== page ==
Some will respond that, hey, we can do it all — we can focus on the small stuff and the big stuff. We can pour days and weeks of our passion and attention and tweets and memes into declaring that whoever is in the cultural crosshairs at the moment shall be cancelled for all eternity, and we can thoughtfully address the big crises — like the people profiled in Jon Stewart’s show doing the arduous work of making a real difference in real people’s lives. But the fact is, we can’t. How we spend our limited energy is a profound choice about how we spend our limited time on this earthIn our attention economy, if the constant hijacking of our attention has taught us anything in the last few years, it is that our attention is truly our most precious resource.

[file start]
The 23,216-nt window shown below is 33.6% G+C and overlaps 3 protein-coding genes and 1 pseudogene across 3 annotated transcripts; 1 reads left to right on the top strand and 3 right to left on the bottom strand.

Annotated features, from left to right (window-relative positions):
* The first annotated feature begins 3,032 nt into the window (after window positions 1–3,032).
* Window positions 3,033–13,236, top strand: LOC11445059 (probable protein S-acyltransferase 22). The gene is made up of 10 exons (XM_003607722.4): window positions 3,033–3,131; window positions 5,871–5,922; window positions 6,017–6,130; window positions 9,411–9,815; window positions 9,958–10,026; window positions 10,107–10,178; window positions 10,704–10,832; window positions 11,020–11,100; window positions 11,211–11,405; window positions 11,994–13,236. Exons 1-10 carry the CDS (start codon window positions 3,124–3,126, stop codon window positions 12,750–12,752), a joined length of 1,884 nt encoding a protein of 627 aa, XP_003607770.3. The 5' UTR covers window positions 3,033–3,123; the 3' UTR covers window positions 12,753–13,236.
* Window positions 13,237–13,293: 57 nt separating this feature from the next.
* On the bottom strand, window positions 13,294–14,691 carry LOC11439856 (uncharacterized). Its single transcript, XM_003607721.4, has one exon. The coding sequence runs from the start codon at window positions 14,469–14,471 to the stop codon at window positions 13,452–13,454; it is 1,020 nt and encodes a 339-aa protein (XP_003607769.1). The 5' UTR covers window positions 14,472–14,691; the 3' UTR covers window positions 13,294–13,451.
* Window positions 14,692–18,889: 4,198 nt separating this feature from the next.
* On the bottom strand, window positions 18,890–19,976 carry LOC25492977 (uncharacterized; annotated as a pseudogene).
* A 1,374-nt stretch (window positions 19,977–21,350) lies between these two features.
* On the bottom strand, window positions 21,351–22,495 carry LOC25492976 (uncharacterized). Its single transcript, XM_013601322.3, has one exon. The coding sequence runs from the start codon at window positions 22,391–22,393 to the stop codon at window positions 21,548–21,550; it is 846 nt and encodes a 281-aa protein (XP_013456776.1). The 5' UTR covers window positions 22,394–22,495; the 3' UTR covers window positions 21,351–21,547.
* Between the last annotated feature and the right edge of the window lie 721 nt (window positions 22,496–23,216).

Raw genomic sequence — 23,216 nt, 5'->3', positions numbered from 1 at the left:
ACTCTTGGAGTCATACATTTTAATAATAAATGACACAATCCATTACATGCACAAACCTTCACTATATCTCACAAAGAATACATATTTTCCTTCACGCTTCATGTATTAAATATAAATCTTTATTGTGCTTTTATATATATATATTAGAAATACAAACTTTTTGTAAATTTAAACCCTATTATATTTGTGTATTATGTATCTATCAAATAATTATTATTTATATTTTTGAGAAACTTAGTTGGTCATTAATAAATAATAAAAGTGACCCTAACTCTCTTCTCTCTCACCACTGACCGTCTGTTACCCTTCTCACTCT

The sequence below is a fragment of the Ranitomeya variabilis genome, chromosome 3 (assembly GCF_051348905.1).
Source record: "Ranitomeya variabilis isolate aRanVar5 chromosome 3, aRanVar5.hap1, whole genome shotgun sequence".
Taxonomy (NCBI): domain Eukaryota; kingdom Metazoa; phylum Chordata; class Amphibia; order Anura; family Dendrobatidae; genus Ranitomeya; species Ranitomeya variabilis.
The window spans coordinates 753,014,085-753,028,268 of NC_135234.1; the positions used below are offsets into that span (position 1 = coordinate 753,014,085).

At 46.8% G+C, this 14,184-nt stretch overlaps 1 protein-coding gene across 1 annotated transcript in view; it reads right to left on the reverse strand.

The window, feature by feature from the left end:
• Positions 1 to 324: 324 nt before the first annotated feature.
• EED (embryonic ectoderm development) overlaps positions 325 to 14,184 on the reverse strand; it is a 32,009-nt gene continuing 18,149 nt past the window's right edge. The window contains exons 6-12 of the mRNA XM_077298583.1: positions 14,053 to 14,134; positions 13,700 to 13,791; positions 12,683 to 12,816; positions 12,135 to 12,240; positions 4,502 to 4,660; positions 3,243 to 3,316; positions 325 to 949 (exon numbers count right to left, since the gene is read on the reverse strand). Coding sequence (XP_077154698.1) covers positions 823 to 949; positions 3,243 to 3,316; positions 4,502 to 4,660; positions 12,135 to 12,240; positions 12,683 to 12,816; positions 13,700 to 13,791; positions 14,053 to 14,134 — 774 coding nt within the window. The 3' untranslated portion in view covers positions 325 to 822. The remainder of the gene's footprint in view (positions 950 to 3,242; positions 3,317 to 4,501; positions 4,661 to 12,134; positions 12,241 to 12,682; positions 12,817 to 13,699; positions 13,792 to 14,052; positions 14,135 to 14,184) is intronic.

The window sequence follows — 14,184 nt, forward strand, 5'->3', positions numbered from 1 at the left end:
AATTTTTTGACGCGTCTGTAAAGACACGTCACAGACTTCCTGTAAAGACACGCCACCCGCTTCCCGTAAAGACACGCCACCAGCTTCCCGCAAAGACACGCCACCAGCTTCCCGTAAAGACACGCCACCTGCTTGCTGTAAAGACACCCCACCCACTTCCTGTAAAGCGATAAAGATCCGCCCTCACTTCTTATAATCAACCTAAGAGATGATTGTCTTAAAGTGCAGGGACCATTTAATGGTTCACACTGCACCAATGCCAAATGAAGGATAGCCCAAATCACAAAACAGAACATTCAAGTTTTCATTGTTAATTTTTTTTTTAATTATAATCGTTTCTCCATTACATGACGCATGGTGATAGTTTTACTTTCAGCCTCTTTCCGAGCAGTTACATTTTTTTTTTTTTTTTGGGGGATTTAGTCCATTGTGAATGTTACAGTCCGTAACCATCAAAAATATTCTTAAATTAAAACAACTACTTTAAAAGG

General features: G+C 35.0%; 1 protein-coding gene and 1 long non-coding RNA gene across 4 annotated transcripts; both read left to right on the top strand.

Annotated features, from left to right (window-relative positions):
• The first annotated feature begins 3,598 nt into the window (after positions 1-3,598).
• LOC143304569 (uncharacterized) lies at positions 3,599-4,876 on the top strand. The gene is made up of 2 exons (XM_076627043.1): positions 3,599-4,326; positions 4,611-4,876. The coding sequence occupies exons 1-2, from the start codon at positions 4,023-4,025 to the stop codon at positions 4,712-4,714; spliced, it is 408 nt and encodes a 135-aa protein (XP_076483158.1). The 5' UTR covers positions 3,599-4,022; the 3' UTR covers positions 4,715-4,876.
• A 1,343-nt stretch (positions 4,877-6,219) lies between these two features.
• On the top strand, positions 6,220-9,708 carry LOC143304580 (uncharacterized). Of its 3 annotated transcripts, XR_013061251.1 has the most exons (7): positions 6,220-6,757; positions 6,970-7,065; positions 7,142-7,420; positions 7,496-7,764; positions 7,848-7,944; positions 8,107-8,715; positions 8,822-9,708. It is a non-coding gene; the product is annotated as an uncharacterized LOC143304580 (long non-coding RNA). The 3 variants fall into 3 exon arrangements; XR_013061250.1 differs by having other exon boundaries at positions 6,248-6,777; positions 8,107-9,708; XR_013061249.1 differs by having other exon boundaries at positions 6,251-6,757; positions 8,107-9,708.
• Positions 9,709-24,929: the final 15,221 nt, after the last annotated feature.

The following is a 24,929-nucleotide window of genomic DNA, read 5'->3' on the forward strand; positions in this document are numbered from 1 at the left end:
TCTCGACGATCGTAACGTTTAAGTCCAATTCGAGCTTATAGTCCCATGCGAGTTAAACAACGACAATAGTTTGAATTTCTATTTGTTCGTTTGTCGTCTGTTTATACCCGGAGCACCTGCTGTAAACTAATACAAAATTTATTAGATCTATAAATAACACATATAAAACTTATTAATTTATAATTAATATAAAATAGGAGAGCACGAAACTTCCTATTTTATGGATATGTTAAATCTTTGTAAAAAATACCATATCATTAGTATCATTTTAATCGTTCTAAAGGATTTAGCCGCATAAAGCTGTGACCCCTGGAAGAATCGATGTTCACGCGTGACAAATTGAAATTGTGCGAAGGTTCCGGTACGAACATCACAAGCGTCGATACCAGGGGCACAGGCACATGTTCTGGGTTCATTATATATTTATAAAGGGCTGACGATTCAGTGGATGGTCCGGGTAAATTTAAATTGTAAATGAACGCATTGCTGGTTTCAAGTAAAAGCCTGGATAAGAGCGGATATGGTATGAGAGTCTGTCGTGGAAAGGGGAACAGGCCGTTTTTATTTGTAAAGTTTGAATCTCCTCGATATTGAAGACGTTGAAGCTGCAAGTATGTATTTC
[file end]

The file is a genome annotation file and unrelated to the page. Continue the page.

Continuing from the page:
Recently, I wrote about how social media, and the culture of outrage it fuels, forecloses the possibility of redemption, making it harder for us to grow and evolve as individuals, which is one of our most fundamental drives. It’s also making it harder for us to progress and evolve collectively. Trying to engineer a culture in which people are perfect will lead us to an increasingly imperfect world. Twitter is not a public sphere that can solve a public crisis. “You know what Twitter is great for?”, Stewart says. “Telling you the thing that someone will never forgive you for.”